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All of us do not have equal talent, but all of us should have an equal opportunity to develop our talent.quote

— John F. Kennedy


Education Reform Now, a non-partisan 501c3 organization, is committed to
ensuring all children can access a high-quality public education
regardless of race, gender, geography, or socio-economic status.

Please take a moment to watch the video above from our 2014 "Camp Philos" where the nation's top progressive thought leaders came together to discuss innovative solutions to improve our public education system.

Learn more

Our Blog

The Soft Bigotry of Low Expectations Has No Place in K-12 or Higher Education (Part 2)

By Mary Nguyen Barry, Policy Analyst
     Michael Dannenberg, Director of Strategic Initiatives for Policy  

We've been hard in our opposition to recommendations by organizations calling on the Department of Education (ED) to adjust the results of their planned college ratings system based on immutable student characteristics. So called "risk adjustment" proposals effectively suggest there be different expectations for different groups of students based on demographics alone.  It's what former President George W. Bush decried as the "soft bigotry of low expectations."

But it's not enough to be opposed to those who call for risk adjustment.  Instead, we offer an alternative for ED to consider: compare unadjusted outcomes of similar colleges serving students with similar levels of academic preparation.  That's different from demographic characteristics per se.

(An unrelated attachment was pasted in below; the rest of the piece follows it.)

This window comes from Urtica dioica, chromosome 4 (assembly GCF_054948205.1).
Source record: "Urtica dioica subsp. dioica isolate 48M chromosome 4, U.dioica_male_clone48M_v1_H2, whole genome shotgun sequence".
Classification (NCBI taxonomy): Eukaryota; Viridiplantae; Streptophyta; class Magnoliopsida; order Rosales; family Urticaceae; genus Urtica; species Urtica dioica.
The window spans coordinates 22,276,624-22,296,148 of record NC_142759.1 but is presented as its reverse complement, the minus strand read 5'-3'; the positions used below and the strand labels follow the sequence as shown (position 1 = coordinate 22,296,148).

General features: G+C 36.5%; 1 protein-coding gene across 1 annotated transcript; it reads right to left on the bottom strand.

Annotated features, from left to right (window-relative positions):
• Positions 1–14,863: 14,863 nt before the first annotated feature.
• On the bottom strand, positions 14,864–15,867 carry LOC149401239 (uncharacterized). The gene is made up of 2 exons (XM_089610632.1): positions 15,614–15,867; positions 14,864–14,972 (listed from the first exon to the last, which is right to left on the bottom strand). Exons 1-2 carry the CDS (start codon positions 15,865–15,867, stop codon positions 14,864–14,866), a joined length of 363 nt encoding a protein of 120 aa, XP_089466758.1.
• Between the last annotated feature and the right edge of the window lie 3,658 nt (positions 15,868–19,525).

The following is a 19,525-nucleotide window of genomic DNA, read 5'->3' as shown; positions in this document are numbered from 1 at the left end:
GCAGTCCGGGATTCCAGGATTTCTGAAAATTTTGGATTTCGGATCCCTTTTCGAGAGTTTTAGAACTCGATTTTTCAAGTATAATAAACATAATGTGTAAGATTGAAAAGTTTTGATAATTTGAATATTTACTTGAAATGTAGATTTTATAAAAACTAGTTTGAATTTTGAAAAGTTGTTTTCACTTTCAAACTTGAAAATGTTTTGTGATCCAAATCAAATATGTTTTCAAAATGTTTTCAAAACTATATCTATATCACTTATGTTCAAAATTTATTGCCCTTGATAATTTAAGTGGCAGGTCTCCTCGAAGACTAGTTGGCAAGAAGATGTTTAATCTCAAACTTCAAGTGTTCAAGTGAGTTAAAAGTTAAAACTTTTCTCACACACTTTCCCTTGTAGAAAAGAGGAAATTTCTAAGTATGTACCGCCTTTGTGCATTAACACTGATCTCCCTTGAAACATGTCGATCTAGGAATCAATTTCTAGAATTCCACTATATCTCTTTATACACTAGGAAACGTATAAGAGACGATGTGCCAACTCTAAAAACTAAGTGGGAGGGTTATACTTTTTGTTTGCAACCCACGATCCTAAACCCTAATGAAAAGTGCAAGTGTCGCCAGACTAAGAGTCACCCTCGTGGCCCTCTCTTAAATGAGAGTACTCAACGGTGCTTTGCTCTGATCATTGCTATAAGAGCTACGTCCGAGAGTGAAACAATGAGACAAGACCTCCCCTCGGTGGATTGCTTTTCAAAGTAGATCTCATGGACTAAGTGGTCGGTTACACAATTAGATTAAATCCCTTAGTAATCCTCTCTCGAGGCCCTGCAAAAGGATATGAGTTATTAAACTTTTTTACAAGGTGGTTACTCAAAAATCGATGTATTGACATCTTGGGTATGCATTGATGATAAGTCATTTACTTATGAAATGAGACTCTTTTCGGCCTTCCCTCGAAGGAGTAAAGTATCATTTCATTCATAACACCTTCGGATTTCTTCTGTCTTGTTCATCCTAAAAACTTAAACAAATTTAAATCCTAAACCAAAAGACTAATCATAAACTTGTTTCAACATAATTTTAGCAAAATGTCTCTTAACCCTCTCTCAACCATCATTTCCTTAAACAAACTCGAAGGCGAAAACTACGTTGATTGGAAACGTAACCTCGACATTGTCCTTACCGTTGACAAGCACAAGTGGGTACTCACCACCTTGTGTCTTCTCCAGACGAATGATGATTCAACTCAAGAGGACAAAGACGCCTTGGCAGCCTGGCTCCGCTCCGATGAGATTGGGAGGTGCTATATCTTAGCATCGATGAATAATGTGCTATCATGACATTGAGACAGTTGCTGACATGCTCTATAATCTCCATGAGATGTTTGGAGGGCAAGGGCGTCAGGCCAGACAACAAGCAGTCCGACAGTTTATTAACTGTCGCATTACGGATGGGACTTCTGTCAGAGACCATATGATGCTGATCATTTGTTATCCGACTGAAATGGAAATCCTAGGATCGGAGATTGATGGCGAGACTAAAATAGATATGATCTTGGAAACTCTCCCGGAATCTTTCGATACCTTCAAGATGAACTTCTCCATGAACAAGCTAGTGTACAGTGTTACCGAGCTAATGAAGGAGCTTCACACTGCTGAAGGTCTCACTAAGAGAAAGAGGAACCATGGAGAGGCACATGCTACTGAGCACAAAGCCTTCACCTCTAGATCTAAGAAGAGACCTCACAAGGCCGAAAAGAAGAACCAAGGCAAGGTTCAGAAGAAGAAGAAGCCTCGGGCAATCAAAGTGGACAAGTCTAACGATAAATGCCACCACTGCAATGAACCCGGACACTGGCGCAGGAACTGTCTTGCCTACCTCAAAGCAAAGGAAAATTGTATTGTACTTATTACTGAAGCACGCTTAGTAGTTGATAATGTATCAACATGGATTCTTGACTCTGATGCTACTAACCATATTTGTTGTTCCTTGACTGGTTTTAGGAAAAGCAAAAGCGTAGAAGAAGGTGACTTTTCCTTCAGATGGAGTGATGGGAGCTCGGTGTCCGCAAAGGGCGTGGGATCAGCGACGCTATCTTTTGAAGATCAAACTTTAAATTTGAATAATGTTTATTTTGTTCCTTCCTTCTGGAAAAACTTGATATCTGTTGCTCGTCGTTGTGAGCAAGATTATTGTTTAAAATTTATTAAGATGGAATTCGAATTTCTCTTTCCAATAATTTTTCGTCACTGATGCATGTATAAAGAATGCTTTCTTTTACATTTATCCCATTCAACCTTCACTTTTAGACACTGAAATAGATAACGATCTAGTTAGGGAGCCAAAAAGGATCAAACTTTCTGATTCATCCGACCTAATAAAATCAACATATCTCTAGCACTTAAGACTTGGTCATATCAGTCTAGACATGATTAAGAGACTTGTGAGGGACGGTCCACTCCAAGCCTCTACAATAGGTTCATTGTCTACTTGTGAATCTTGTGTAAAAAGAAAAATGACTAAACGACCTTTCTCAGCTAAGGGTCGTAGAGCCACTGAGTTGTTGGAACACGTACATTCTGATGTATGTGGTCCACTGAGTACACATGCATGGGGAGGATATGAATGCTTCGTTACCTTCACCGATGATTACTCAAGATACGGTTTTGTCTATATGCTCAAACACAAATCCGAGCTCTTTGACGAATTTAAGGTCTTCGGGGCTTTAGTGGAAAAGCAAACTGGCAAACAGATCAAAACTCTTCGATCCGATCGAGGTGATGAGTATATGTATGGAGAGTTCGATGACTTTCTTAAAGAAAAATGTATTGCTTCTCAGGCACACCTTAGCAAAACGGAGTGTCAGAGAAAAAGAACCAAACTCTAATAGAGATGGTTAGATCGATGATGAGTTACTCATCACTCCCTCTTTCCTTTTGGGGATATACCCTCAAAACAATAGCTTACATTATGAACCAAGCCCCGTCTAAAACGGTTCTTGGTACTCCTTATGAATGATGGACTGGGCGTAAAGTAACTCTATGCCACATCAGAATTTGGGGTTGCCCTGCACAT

From an accountability perspective, it makes very little sense to compare an outcome, like graduation rates, at a college like Hofstra University in New York with those at Harvard University. Those two schools enroll students with completely different levels of academic preparation, not to mention are institutions with vast differences in size and wealth.

Hofstra University, and all colleges, should be compared to similar colleges that serve similarly prepared students. When one does this "peer institution" comparison, you see that while Hofstra University graduates its first-time full-time students at a rate similar to the national average (61 percent compared to 59 percent), Hofstra University underperforms almost all of its peers in educating its students. Hofstra does an even worse job educating its underrepresented minority students as compared to its peers: just over half (54 percent) graduate within six years.

A peer comparison analysis would ask why do similar colleges with students with similar levels of academic preparation, like Syracuse University and Fordham University, both also in New York, graduate their students at much higher rates?